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The Black-Hat Drum Cham (Wylie: zhwa nag rnga 'cham, THL: zhanak ngacham),[1] performed at the Honolulu Museum of Art.

The cham dance (Tibetan: འཆམ་, Wylie: 'cham),[2][3] is a lively masked and costumed dance associated with some sects of Tibetan Buddhism and Buddhist festivals. The dance is accompanied by music played by monks using traditional Tibetan musical instruments. The dances often offer moral instruction relating to karuṇā (compassion) for sentient beings and are held to bring merit to all who perceive them.[1][4]

Cham dances are considered a form of meditation and an offering to the gods. The leader of the cham is typically a musician, keeping time using some percussion instrument like cymbals, the one exception being Dramyin Cham, where time is kept using dramyin.

Cham contentEdit

Chams often depict incidents from the life of Padmasambhava, the 9th century Nyingmapa teacher, and other saints.[5]

The great debate of the Council of Lhasa between the two principal debators or dialecticians, Moheyan and Kamalaśīla is narrated and depicted in a specific cham dance once held annually at Kumbum Monastery in Qinghai.[6]

LocalitiesEdit

 
Dzongkhag dancers during a Tshechu in Jakar, Bhutan

BhutanEdit

In Bhutan, the dances are performed during an annual religious festival known as Tshechu, which is held in each district. The Cham is performed by monks, nuns, and villagers. The Royal Academy of Performing Arts is the main body which promotes the preservation of the culture of Cham and the dances.

TibetEdit

Tibetans usually perform the cham dance to large audiences during the Monlam Prayer Festival.[7]

IndiaEdit

Dances are performed in Bhutan, Lahaul and Spiti district, Sikkim, Dharamshala and Ladakh during cultural and religious festivals.

Cham dance during Dosmoche festival 2018 at Leh Palace

See alsoEdit

ReferencesEdit

  1. ^ a b Pearlman, Ellen (2002). Tibetan Sacred Dance: a Journey into the Religious and Folk Traditions. Inner Traditions / Bear & Co. pp. 21, 32, 180. ISBN 978-0-89281-918-8. Retrieved 2011-10-16.
  2. ^ "༈ རྫོང་ཁ་ཨིང་ལིཤ་ཤན་སྦྱར་ཚིག་མཛོད། ༼འཆ-༽" [Dzongkha-English Dictionary: "'CHA"]. Dzongkha-English Online Dictionary. Dzongkha Development Commission, Government of Bhutan. Archived from the original on 2012-07-29. Retrieved 2011-11-11.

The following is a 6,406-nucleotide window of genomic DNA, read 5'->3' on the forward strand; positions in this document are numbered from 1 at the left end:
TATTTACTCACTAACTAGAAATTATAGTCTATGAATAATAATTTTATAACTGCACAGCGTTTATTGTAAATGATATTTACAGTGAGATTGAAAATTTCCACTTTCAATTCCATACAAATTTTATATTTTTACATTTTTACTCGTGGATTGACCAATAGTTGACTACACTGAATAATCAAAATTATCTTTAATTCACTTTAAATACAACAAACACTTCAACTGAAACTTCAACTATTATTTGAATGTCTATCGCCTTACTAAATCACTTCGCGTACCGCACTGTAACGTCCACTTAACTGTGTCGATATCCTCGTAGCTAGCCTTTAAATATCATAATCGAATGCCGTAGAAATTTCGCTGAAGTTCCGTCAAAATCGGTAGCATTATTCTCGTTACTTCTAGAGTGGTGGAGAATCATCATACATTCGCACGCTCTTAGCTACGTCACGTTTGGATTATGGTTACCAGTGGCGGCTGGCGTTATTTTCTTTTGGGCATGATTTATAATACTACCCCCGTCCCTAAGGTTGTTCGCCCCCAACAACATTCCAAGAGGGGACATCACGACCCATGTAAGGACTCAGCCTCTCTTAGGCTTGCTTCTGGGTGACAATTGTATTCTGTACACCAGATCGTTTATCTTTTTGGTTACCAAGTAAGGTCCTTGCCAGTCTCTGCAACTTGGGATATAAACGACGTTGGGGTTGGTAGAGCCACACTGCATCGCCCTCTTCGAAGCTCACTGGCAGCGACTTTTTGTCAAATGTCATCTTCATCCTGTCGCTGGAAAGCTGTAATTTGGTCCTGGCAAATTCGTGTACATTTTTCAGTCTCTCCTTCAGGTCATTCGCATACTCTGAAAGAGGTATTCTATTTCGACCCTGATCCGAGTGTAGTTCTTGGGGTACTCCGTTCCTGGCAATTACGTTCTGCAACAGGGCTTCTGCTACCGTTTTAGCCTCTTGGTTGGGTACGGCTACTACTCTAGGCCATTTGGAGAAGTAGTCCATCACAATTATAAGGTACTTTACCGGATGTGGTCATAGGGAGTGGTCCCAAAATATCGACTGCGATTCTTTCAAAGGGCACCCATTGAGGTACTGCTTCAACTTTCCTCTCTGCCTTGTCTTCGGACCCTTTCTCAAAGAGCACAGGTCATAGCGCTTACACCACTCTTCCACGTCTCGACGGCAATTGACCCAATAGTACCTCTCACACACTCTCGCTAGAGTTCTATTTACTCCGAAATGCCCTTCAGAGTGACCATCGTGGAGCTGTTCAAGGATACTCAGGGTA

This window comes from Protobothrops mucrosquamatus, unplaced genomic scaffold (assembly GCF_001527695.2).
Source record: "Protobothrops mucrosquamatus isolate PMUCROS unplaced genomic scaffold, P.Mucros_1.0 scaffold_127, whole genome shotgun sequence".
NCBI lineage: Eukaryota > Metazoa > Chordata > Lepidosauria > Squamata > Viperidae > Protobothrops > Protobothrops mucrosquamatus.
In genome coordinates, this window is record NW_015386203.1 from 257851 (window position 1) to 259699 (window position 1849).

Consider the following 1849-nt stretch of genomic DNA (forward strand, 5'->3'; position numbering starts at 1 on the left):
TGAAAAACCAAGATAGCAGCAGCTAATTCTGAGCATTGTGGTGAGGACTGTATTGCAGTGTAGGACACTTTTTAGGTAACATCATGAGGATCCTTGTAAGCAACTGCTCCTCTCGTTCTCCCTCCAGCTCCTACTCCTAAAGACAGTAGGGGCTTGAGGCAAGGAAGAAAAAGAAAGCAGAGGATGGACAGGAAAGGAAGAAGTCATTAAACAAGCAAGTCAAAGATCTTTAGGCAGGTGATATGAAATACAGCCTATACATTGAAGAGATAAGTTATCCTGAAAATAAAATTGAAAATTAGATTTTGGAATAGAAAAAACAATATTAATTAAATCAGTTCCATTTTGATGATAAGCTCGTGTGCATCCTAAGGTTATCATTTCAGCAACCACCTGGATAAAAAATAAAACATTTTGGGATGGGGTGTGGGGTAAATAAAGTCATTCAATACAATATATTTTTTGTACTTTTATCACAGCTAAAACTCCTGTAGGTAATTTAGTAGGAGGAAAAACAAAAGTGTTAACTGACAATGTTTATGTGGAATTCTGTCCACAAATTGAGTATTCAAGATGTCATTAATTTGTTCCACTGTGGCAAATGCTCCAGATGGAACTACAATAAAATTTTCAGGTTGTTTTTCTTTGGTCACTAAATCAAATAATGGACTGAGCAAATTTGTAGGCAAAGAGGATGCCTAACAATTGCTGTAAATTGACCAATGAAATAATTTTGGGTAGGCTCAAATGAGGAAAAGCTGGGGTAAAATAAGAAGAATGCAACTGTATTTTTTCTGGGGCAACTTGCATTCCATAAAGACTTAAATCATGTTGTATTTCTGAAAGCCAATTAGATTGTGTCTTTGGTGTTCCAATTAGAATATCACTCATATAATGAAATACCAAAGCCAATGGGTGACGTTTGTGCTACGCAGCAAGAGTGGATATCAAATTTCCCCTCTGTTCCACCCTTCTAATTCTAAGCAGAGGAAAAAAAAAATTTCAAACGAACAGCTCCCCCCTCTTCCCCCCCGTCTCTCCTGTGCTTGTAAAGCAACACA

3. ^ "Tibetan-English-Dictionary of Buddhist Teaching & Practice". Diamond Way Buddhism Worldwide. Rangjung Yeshe Translations & Publications. 1996. Archived from the original on 2010-03-28. Retrieved 2011-11-11. entry: 'cham.
  4. ^ Clements, William M. (2006). The Greenwood Encyclopedia of World Folklore and Folklife: Southeast Asia and India, Central and East Asia, Middle East. 2. Greenwood Press. pp. 106–110. ISBN 978-0-313-32849-7. Retrieved 2011-10-16.
  5. ^ Dancing on the demon's back: the dramnyen dance and song of Bhutan[permanent dead link], by Elaine Dobson, John Blacking Symposium: Music, Culture and Society, Callaway Centre, University of Western Australia, July 2003
  6. ^ Roccasalvo, Joseph F.(1980). 'The debate at bsam yas: religious contrast and correspondence.' Philosophy East and West 30:4 (October 1980). The University of Press of Hawaii. Pp.505-520. Source: [1] Archived 2016-03-03 at the Wayback Machine (accessed: December 17, 2007)
  7. ^ "Backgrounder: Monlam Prayer Festival". Focus on Tibet. Xinhua. 2010-02-28. Archived from the original on 2012-04-25. Retrieved 2011-02-02.

Further readingEdit

  • Forman, Werner (photographs) & Rintschen, Bjamba (text) Lamaistische Tanzmasken: der Erlik-Tsam in der Mongolei. Leipzig: Koehler & Amelang, 1967 (text translated from Russian)

External linksEdit